The calculation of the sensitivity of the sensor SBS, (assuming a filter transmittance of 0.1, detector responsivity (efficiency) of 0.1, and an optical aperture of 20 cm2) for the detection of a forest fire of intensity I=1 Watt/steradian in the middle UV bandwidth, over a distance of R=5 km, under average ambient atmospheric transmittance conditions of T=0.3 per 1 (one) Kilometre (see FIG. 5), is performed in the following manner.
The total flux E falling on the detector, over a distance 1 km, is governed by:
yielding a flux E, on substitution of the above values, falling on the sensor of:
E=10.sup.18 *0.3.sup.5 (5*10.sup.5).sup.2 =9720 photons/sec/cm.sup.2
Hence, on applying Eq. 1, the sensor SBS will register a signal S
Since typical noise (dark current) of the PMT detector is N=10 counts/sec, the expected signal-to-noise (S/N) ratio is nearly 200, thereby enabling a confident detection of the forest fire at the above stated distance of 5 km.
In many applications however, a mere detection is not sufficient, and some sort of additional identification is necessary. In such cases, temporal information may be utilized, for which the necessary signal processing thereof is then performed using the microprocessor μP. For example, a high-pressure mercury lamp operating under 220 V mains current has a specific "signature" of about 100 Hz, while a fire is known to "flicker" at the frequency of 1-20 Hz.
Following the Nyquist theorem, in order to identify a frequency of 100 Hz, one must sample an incoming signal at least twice in a period of 10 msec, i.e. sampling time of at most 5 msec. Therefore, using the sensor data above, applied to a high-pressure mercury lamp, having a 1 Watt/ster intensity in the middle UV bandwidth, over distance of 5 km, the expected output signal will be: S(5 msec)=1944*0.005 =10 counts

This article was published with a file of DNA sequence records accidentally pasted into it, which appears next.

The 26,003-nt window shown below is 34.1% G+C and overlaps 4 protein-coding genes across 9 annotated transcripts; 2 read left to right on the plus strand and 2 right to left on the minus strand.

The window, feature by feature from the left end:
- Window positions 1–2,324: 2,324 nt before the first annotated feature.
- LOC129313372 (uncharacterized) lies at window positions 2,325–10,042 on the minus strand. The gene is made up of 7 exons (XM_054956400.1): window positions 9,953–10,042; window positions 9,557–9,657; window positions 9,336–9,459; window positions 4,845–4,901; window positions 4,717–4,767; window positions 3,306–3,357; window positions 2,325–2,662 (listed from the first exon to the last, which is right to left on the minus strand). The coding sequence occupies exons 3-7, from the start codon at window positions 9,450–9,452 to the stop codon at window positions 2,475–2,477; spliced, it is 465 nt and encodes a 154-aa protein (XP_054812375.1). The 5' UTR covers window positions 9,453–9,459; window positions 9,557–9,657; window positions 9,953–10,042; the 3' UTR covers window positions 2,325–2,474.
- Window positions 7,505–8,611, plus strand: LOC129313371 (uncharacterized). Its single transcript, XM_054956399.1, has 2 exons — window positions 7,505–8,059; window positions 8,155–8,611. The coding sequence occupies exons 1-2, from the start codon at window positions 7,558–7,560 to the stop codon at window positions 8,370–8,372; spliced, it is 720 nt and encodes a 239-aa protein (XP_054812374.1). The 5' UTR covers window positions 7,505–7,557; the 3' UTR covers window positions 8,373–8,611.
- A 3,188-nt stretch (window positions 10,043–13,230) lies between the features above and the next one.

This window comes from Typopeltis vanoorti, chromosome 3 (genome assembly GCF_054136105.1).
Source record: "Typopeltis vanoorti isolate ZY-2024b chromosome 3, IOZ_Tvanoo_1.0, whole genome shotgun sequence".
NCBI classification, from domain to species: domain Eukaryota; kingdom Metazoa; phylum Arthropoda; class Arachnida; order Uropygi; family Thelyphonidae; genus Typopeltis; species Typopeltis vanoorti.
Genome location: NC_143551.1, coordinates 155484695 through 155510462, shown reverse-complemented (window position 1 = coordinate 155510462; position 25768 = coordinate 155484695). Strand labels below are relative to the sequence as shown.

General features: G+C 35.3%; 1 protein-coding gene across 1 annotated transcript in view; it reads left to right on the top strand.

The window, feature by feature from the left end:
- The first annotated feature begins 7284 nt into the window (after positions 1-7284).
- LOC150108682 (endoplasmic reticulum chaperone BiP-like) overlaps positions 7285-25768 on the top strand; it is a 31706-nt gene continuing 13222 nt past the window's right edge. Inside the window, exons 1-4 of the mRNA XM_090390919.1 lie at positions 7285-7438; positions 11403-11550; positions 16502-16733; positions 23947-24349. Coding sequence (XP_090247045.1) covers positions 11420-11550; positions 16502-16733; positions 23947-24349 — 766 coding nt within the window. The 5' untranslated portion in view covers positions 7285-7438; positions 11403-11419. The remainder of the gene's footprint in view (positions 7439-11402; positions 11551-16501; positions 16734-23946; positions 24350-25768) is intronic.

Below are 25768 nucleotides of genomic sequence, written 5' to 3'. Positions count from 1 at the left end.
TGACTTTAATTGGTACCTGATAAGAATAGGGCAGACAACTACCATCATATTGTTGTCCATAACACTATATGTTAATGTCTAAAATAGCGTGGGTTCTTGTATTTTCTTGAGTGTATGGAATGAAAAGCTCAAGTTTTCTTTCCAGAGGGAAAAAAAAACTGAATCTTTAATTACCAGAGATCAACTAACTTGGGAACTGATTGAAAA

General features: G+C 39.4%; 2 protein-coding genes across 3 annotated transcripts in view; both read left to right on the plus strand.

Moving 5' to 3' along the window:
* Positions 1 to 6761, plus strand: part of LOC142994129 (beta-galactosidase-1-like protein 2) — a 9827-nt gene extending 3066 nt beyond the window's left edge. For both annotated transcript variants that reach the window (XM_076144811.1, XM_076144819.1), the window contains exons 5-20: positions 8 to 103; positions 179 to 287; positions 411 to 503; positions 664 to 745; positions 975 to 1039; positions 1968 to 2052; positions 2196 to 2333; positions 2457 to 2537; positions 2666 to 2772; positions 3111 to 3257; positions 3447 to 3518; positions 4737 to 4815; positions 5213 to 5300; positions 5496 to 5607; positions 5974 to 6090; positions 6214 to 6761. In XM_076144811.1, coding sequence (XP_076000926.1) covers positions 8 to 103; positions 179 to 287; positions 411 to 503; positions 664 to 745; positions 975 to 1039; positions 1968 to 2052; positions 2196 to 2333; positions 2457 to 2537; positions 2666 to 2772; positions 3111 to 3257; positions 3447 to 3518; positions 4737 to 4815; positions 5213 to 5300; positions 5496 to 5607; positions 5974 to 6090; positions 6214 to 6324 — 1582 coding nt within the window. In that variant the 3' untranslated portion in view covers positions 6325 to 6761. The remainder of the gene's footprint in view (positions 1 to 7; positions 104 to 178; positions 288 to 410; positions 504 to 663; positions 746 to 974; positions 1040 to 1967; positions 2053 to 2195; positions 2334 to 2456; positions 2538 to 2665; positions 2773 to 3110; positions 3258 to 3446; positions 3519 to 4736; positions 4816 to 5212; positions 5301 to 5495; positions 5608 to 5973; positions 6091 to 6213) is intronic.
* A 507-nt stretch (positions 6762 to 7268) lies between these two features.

The probability to otherwise obtain this number of counts at random is absolutely negligible thereby enabling identification of the lamp with a high degree of confidence.
The invention thus provides a most effective, sensitive, accurate and reliable measuring tool for extremely low radiation emission loads in the relevant bandwave that has applications in a variety of fields.
Those skilled in the art to which the present invention pertains will appreciate that numerous modifications and variations may be applied without departing from the scope of the invention as defined in and by the appended claims.
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|Jan 16, 1990||AS||Assignment|
Owner name: TECHNION RESEARCH AND DEVELOPMENT FOUNDATION LTD.
Free format text: ASSIGNMENT OF ASSIGNORS INTEREST.;ASSIGNORS:TALMORE, ELI;BEN-SHALOM, AMI;REEL/FRAME:005218/0428
Effective date: 19900102
|Nov 15, 1994||FPAY||Fee payment|
Year of fee payment: 4
|Dec 29, 1998||REMI||Maintenance fee reminder mailed|
|Jun 6, 1999||LAPS||Lapse for failure to pay maintenance fees|
|Aug 3, 1999||FP||Expired due to failure to pay maintenance fee|
Effective date: 19990604